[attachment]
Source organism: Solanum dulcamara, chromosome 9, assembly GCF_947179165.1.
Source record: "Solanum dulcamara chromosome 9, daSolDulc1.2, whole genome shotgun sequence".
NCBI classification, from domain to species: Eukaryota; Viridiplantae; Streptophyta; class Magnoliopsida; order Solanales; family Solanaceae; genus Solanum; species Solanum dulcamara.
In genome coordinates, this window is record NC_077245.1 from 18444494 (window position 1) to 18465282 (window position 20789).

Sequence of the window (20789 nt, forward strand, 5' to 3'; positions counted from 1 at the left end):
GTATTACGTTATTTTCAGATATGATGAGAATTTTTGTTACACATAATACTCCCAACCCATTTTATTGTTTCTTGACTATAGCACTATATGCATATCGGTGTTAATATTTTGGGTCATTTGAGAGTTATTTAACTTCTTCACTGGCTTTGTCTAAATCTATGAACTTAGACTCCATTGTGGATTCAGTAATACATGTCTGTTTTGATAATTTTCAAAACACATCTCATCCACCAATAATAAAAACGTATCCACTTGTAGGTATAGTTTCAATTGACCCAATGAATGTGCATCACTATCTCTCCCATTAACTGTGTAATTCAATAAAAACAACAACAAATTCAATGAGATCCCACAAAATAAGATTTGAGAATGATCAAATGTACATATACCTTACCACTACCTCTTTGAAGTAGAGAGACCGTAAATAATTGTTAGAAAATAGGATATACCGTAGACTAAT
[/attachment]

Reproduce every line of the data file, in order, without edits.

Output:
Source organism: Solanum dulcamara, chromosome 9, assembly GCF_947179165.1.
Source record: "Solanum dulcamara chromosome 9, daSolDulc1.2, whole genome shotgun sequence".
NCBI classification, from domain to species: Eukaryota; Viridiplantae; Streptophyta; class Magnoliopsida; order Solanales; family Solanaceae; genus Solanum; species Solanum dulcamara.
In genome coordinates, this window is record NC_077245.1 from 18444494 (window position 1) to 18465282 (window position 20789).

Sequence of the window (20789 nt, forward strand, 5' to 3'; positions counted from 1 at the left end):
GTATTACGTTATTTTCAGATATGATGAGAATTTTTGTTACACATAATACTCCCAACCCATTTTATTGTTTCTTGACTATAGCACTATATGCATATCGGTGTTAATATTTTGGGTCATTTGAGAGTTATTTAACTTCTTCACTGGCTTTGTCTAAATCTATGAACTTAGACTCCATTGTGGATTCAGTAATACATGTCTGTTTTGATAATTTTCAAAACACATCTCATCCACCAATAATAAAAACGTATCCACTTGTAGGTATAGTTTCAATTGACCCAATGAATGTGCATCACTATCTCTCCCATTAACTGTGTAATTCAATAAAAACAACAACAAATTCAATGAGATCCCACAAAATAAGATTTGAGAATGATCAAATGTACATATACCTTACCACTACCTCTTTGAAGTAGAGAGACCGTAAATAATTGTTAGAAAATAGGATATACCGTAGACTAAT